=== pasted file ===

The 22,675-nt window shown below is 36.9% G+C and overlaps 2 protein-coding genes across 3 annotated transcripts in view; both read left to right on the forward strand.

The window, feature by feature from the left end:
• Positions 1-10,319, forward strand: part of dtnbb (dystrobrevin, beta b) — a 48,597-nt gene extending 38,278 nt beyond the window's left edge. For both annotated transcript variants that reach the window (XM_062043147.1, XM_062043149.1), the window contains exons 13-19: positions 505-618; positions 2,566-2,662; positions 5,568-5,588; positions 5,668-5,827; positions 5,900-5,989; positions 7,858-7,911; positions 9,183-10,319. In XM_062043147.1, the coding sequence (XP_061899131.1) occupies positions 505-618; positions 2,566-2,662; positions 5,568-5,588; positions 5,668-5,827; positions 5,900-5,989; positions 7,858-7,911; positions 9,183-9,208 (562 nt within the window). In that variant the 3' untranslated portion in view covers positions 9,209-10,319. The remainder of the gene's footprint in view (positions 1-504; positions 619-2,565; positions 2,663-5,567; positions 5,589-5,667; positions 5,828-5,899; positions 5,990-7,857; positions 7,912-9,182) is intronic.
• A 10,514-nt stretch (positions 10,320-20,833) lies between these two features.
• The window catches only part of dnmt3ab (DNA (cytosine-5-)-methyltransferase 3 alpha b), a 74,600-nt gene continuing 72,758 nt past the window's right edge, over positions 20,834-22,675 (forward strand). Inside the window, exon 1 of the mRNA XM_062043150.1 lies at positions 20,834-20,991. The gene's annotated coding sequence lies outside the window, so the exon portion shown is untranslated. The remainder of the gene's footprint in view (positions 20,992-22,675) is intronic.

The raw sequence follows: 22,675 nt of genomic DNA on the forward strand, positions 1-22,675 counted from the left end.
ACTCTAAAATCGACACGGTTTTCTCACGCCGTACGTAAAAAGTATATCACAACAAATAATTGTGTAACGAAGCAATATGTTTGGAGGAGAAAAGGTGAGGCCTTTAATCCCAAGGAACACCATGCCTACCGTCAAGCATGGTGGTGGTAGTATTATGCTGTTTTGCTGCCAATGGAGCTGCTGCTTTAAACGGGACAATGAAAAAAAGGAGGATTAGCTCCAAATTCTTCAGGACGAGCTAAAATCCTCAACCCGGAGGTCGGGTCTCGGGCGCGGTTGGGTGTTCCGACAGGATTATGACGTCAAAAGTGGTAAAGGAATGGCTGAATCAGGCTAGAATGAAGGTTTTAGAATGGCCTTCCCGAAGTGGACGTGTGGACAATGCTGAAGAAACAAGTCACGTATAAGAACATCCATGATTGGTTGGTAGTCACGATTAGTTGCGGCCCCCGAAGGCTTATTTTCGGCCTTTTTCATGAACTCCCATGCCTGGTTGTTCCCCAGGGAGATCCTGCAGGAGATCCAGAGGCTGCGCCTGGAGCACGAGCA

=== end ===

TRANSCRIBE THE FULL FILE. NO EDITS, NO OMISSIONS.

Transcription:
The 22,675-nt window shown below is 36.9% G+C and overlaps 2 protein-coding genes across 3 annotated transcripts in view; both read left to right on the forward strand.

The window, feature by feature from the left end:
• Positions 1-10,319, forward strand: part of dtnbb (dystrobrevin, beta b) — a 48,597-nt gene extending 38,278 nt beyond the window's left edge. For both annotated transcript variants that reach the window (XM_062043147.1, XM_062043149.1), the window contains exons 13-19: positions 505-618; positions 2,566-2,662; positions 5,568-5,588; positions 5,668-5,827; positions 5,900-5,989; positions 7,858-7,911; positions 9,183-10,319. In XM_062043147.1, the coding sequence (XP_061899131.1) occupies positions 505-618; positions 2,566-2,662; positions 5,568-5,588; positions 5,668-5,827; positions 5,900-5,989; positions 7,858-7,911; positions 9,183-9,208 (562 nt within the window). In that variant the 3' untranslated portion in view covers positions 9,209-10,319. The remainder of the gene's footprint in view (positions 1-504; positions 619-2,565; positions 2,663-5,567; positions 5,589-5,667; positions 5,828-5,899; positions 5,990-7,857; positions 7,912-9,182) is intronic.
• A 10,514-nt stretch (positions 10,320-20,833) lies between these two features.
• The window catches only part of dnmt3ab (DNA (cytosine-5-)-methyltransferase 3 alpha b), a 74,600-nt gene continuing 72,758 nt past the window's right edge, over positions 20,834-22,675 (forward strand). Inside the window, exon 1 of the mRNA XM_062043150.1 lies at positions 20,834-20,991. The gene's annotated coding sequence lies outside the window, so the exon portion shown is untranslated. The remainder of the gene's footprint in view (positions 20,992-22,675) is intronic.

The raw sequence follows: 22,675 nt of genomic DNA on the forward strand, positions 1-22,675 counted from the left end.
ACTCTAAAATCGACACGGTTTTCTCACGCCGTACGTAAAAAGTATATCACAACAAATAATTGTGTAACGAAGCAATATGTTTGGAGGAGAAAAGGTGAGGCCTTTAATCCCAAGGAACACCATGCCTACCGTCAAGCATGGTGGTGGTAGTATTATGCTGTTTTGCTGCCAATGGAGCTGCTGCTTTAAACGGGACAATGAAAAAAAGGAGGATTAGCTCCAAATTCTTCAGGACGAGCTAAAATCCTCAACCCGGAGGTCGGGTCTCGGGCGCGGTTGGGTGTTCCGACAGGATTATGACGTCAAAAGTGGTAAAGGAATGGCTGAATCAGGCTAGAATGAAGGTTTTAGAATGGCCTTCCCGAAGTGGACGTGTGGACAATGCTGAAGAAACAAGTCACGTATAAGAACATCCATGATTGGTTGGTAGTCACGATTAGTTGCGGCCCCCGAAGGCTTATTTTCGGCCTTTTTCATGAACTCCCATGCCTGGTTGTTCCCCAGGGAGATCCTGCAGGAGATCCAGAGGCTGCGCCTGGAGCACGAGCA